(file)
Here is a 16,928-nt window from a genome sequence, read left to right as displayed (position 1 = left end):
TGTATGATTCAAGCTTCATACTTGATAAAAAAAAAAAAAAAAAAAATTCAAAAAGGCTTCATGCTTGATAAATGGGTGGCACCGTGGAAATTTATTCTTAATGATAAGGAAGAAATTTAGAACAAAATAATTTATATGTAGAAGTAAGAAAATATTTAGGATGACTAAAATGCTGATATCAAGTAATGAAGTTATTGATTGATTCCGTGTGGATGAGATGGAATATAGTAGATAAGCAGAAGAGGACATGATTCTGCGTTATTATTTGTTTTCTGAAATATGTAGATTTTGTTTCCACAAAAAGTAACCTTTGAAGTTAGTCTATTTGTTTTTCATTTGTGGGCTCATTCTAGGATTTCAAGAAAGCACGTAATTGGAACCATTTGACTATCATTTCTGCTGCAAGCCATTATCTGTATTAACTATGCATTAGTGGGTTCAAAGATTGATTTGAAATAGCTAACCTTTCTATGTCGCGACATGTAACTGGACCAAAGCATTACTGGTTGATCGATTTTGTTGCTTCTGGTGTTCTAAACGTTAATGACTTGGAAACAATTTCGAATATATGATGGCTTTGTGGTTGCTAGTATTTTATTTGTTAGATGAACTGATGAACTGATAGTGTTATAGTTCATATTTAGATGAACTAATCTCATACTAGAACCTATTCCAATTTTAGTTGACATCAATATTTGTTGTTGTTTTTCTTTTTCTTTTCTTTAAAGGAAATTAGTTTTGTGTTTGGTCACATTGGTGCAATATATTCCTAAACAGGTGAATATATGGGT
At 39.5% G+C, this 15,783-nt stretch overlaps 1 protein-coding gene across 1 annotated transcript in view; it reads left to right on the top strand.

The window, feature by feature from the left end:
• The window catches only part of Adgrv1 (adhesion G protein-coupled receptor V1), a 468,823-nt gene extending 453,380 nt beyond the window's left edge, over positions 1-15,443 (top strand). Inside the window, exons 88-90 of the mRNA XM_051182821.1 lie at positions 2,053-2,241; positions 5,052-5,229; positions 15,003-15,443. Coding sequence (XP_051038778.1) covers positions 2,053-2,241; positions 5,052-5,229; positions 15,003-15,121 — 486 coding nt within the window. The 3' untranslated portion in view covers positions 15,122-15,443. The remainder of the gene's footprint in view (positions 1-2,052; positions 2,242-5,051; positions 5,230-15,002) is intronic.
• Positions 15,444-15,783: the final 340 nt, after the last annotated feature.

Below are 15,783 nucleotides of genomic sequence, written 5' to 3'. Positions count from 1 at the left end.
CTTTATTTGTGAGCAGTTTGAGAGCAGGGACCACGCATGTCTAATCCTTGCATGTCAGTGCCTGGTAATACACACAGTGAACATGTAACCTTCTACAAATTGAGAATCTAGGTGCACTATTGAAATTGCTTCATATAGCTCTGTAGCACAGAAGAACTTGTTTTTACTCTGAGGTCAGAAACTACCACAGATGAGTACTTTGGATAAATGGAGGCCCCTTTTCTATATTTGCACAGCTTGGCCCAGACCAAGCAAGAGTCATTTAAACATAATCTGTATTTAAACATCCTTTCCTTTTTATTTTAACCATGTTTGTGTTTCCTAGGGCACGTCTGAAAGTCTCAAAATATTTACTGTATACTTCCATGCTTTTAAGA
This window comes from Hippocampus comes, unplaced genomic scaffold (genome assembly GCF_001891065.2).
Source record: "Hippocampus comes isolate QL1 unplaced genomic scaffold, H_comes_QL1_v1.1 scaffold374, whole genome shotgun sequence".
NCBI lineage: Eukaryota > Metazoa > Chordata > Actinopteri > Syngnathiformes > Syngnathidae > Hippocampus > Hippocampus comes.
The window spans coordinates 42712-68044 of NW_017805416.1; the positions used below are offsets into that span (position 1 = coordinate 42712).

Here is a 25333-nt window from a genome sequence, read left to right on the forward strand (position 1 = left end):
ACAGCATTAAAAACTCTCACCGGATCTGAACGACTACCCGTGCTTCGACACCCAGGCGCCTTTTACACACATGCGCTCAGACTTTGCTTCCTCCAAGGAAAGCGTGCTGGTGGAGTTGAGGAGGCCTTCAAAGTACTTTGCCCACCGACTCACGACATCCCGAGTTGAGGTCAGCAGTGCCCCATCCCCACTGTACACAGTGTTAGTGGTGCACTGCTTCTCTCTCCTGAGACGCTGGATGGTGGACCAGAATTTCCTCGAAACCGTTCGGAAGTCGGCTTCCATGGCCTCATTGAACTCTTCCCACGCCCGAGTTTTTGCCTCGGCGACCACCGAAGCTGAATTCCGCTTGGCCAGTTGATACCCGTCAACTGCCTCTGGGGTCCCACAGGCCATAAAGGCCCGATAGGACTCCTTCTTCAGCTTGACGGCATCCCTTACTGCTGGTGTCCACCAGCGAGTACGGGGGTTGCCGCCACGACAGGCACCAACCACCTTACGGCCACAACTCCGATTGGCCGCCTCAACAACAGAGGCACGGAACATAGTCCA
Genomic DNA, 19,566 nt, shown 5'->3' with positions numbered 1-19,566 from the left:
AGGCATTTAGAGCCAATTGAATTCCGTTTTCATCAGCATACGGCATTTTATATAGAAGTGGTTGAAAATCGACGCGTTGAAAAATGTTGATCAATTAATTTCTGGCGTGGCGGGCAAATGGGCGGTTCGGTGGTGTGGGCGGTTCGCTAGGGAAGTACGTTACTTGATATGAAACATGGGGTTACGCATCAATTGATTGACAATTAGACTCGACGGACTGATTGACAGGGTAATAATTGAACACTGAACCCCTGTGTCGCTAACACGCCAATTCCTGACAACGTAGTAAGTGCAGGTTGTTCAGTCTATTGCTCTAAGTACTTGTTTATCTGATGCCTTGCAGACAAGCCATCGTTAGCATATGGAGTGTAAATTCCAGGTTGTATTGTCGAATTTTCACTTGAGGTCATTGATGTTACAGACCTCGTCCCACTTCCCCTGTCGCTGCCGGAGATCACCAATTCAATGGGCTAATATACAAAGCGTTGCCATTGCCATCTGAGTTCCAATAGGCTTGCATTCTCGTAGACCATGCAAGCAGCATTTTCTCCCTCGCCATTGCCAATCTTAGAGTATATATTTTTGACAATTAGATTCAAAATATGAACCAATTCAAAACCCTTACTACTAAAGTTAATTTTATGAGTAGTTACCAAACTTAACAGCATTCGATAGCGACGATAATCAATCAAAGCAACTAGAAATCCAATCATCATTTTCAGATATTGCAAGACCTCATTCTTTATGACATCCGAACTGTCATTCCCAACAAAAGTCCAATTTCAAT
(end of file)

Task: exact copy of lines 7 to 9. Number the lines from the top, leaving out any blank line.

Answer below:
Below are 15,783 nucleotides of genomic sequence, written 5' to 3'. Positions count from 1 at the left end.
CTTTATTTGTGAGCAGTTTGAGAGCAGGGACCACGCATGTCTAATCCTTGCATGTCAGTGCCTGGTAATACACACAGTGAACATGTAACCTTCTACAAATTGAGAATCTAGGTGCACTATTGAAATTGCTTCATATAGCTCTGTAGCACAGAAGAACTTGTTTTTACTCTGAGGTCAGAAACTACCACAGATGAGTACTTTGGATAAATGGAGGCCCCTTTTCTATATTTGCACAGCTTGGCCCAGACCAAGCAAGAGTCATTTAAACATAATCTGTATTTAAACATCCTTTCCTTTTTATTTTAACCATGTTTGTGTTTCCTAGGGCACGTCTGAAAGTCTCAAAATATTTACTGTATACTTCCATGCTTTTAAGA
This window comes from Hippocampus comes, unplaced genomic scaffold (genome assembly GCF_001891065.2).